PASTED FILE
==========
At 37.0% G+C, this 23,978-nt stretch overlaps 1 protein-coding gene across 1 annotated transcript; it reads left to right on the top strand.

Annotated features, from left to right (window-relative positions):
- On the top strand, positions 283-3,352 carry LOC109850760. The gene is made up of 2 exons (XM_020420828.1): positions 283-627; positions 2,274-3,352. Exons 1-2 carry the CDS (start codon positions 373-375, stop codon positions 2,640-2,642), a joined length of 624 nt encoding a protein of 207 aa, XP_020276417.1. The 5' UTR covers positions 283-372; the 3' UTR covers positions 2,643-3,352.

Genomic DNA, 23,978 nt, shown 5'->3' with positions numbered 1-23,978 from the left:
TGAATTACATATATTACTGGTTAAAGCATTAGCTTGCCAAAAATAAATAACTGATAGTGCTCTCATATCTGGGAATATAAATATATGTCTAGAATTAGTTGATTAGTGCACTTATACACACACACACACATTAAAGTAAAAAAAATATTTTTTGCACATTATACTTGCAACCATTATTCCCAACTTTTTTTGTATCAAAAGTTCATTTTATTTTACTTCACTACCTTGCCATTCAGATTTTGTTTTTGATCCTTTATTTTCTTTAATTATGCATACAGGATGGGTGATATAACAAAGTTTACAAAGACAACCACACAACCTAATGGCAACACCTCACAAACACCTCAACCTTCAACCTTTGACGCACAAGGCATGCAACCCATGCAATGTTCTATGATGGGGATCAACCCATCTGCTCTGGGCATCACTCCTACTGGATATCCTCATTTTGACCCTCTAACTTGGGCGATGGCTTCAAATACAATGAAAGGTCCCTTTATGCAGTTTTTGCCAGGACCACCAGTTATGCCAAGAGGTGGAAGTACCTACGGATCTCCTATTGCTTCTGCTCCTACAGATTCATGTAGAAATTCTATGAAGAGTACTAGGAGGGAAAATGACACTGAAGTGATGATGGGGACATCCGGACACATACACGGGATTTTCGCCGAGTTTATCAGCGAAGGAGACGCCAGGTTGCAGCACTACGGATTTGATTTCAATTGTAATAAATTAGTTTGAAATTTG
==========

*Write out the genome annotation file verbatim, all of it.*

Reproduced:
At 37.0% G+C, this 23,978-nt stretch overlaps 1 protein-coding gene across 1 annotated transcript; it reads left to right on the top strand.

Annotated features, from left to right (window-relative positions):
- On the top strand, positions 283-3,352 carry LOC109850760. The gene is made up of 2 exons (XM_020420828.1): positions 283-627; positions 2,274-3,352. Exons 1-2 carry the CDS (start codon positions 373-375, stop codon positions 2,640-2,642), a joined length of 624 nt encoding a protein of 207 aa, XP_020276417.1. The 5' UTR covers positions 283-372; the 3' UTR covers positions 2,643-3,352.

Genomic DNA, 23,978 nt, shown 5'->3' with positions numbered 1-23,978 from the left:
TGAATTACATATATTACTGGTTAAAGCATTAGCTTGCCAAAAATAAATAACTGATAGTGCTCTCATATCTGGGAATATAAATATATGTCTAGAATTAGTTGATTAGTGCACTTATACACACACACACACATTAAAGTAAAAAAAATATTTTTTGCACATTATACTTGCAACCATTATTCCCAACTTTTTTTGTATCAAAAGTTCATTTTATTTTACTTCACTACCTTGCCATTCAGATTTTGTTTTTGATCCTTTATTTTCTTTAATTATGCATACAGGATGGGTGATATAACAAAGTTTACAAAGACAACCACACAACCTAATGGCAACACCTCACAAACACCTCAACCTTCAACCTTTGACGCACAAGGCATGCAACCCATGCAATGTTCTATGATGGGGATCAACCCATCTGCTCTGGGCATCACTCCTACTGGATATCCTCATTTTGACCCTCTAACTTGGGCGATGGCTTCAAATACAATGAAAGGTCCCTTTATGCAGTTTTTGCCAGGACCACCAGTTATGCCAAGAGGTGGAAGTACCTACGGATCTCCTATTGCTTCTGCTCCTACAGATTCATGTAGAAATTCTATGAAGAGTACTAGGAGGGAAAATGACACTGAAGTGATGATGGGGACATCCGGACACATACACGGGATTTTCGCCGAGTTTATCAGCGAAGGAGACGCCAGGTTGCAGCACTACGGATTTGATTTCAATTGTAATAAATTAGTTTGAAATTTG